How to Climb the Search Engine Rankings

SAN MATEO (06/12/2000) - In the world of pop music, registering a hit in the top 10 remains a valid benchmark of success. The same benchmark can be applied to search engine rankings on the Internet, where a placing in the top 10 can result in increased site traffic, additional revenue opportunities, and enhanced customer relations -- all without spending additional advertising dollars.

Statistics reveal the need to take search engine placement seriously. According to a recent study by Zona Research Inc., a market research consultancy in Redwood City, California, search engines are used 77 percent of the time by people looking to find information on the Web. Not surprisingly, this makes the search engine the No. 1 tool for information retrieval on the Net.

Unfortunately, with well over a billion pages on the Internet, it is difficult to establish and maintain top 10 staying power. To make matters worse, establishing a high search engine ranking is more of an art than a science.

Securing a place near the top of one search engine, such as AltaVista Co., does not necessarily guarantee a successful search ranking with other engines, such as Google Inc. or HotBot.

Fortunately, there are some established techniques that can be used to increase your chances of breaking in to the top 10. It also pays to understand the different types of search tools that are being used on the Internet and their various methodologies for cataloging the Web. The task of climbing the ranking ladder can also be partially automated using commercially available software products such as FirstPlace Software WebPosition Gold and Woftam Jones AddWeb Pro.

Inner workings

For the most part, Internet search tools fall into two camps: search engines, such as HotBot and AltaVista, and online directories, such as Yahoo and Lycos.

The difference between the two is related to how they compile their site listings. Of course, there are exceptions to every rule. Some search utilities, such as Ask Jeeves, combine the search engine and directory approaches into a single package,hoping to provide users with the best of both worlds.

In directory-based search services, the Web site listings are compiled manually. For example, the ever-popular Yahoo dedicates staff resources to accept site suggestions from users, review and categorize them, and add them to a specific directory on the Yahoo site.

You can usually submit your Web site simply by filling out an online form. On Yahoo, for example, you'll find submission information at www.yahoo.com/docs/info/include.html. Because human intervention is necessary to process, verify, and review submission requests, expect a delay before your site secures a spot in a directory-based search service.

On the flip side, search engines completely automate the compilation process, removing the human component entirely.

A software robot, called a spider or crawler, automatically fetches sites all over the Web, reading pages and following associated links. By design, a spider will return to a site periodically to check for new pages and changes to existing pages.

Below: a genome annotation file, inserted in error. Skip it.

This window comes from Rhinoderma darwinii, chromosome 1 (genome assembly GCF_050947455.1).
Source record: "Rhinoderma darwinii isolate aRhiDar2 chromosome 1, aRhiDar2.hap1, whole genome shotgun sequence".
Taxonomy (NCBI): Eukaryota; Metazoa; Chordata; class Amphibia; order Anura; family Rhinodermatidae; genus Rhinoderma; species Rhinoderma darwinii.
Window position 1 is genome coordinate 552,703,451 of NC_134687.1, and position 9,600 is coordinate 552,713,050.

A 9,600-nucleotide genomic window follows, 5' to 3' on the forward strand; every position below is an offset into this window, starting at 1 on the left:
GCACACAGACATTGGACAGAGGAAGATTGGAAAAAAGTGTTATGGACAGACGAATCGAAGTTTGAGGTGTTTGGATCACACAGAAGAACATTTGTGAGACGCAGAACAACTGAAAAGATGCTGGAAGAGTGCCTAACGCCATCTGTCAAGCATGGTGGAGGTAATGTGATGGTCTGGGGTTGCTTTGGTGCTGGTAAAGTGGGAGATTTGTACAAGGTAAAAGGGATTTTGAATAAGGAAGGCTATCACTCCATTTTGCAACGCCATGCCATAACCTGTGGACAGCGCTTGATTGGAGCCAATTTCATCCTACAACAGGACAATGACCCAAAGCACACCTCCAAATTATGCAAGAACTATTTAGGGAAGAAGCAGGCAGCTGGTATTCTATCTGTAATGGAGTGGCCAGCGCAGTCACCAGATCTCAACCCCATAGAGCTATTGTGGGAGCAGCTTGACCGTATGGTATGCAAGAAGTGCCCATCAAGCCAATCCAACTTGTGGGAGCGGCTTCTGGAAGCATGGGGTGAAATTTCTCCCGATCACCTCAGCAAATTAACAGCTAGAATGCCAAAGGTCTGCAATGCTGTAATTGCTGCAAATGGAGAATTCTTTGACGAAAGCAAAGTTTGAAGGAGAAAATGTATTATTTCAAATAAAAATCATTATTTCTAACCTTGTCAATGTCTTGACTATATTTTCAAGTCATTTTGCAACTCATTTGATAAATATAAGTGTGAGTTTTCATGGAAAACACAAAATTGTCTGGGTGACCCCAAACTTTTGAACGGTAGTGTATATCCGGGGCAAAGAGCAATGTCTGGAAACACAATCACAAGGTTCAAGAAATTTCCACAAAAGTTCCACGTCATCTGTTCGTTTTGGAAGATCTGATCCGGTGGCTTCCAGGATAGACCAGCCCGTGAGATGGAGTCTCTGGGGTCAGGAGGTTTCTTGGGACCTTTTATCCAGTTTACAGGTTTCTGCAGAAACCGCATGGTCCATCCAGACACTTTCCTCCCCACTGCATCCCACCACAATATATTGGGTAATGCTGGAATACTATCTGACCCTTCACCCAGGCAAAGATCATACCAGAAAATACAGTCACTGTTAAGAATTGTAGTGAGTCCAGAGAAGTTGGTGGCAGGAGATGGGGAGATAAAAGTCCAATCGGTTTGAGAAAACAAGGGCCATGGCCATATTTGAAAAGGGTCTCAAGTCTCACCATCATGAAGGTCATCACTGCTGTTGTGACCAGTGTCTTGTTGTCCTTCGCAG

Results from spidering are recorded in the search engine's index or catalog.

Given the wealth of information available on the Internet, it is not surprising that indexes grow to very large sizes. For example, the AltaVista index has recently been increased to top out at 350 million pages. This may seem like a mammoth number, but by all estimates it still represents less than 35 percent of all pages on the Web.

Because of the depth and breadth of information being indexed, there is usually a delay, sometimes up to several weeks, between the time a site has been "spidered" and when it appears in a search index. Until this two-step process has been completed, a site remains unavailable to search queries.

Finally, the heart of each search engine is an algorithm that matches keyword queries against the information in the index, ranking results in the order the algorithm deems most relevant.

Because the spiders, resulting indexes, and search algorithms of each search engine differ, so do the search results and rankings across the various search engines. This explains why a top 10 site in HotBot may not appear near the top of AltaVista when the same keyword search criterion is entered.

Results-oriented

Because all search engines rely on keyword searching to generate results, you need to keep keywords in mind when creating your site's content.

To start, a combination of relevant page titles and body copy can influence site ranking. Determine which keywords prospective visitors would use to search for your site -- and for the sites of your competitors -- and include those terms in your pages.

Keyword placement and frequency throughout a page are prime factors in the ranking process. It's a good idea to use a combination of unique and common keywords, but don't overuse unique or proprietary terms at the expense of common or general terms that are more likely to be used in a search.

In addition, many, but not all, search utilities also reference metatags -- invisible HTML tags within documents that describe their content -- as a way to control how content is indexed. As a result, proper use of metatags throughout a site can also boost search engine ranking.

There are well over 50 metatags available for use within HTML pages, but those most commonly used by search engines for indexing and ranking purposes are the description and keywords tags. As the name indicates, the description tag includes a short description of a site that a search engine would display in a search results list.

For example, the following description tag would allow Web searchers to quickly ascertain the service offerings of Acme Corp. and would entice them to go to the site to download free evaluation copies of software: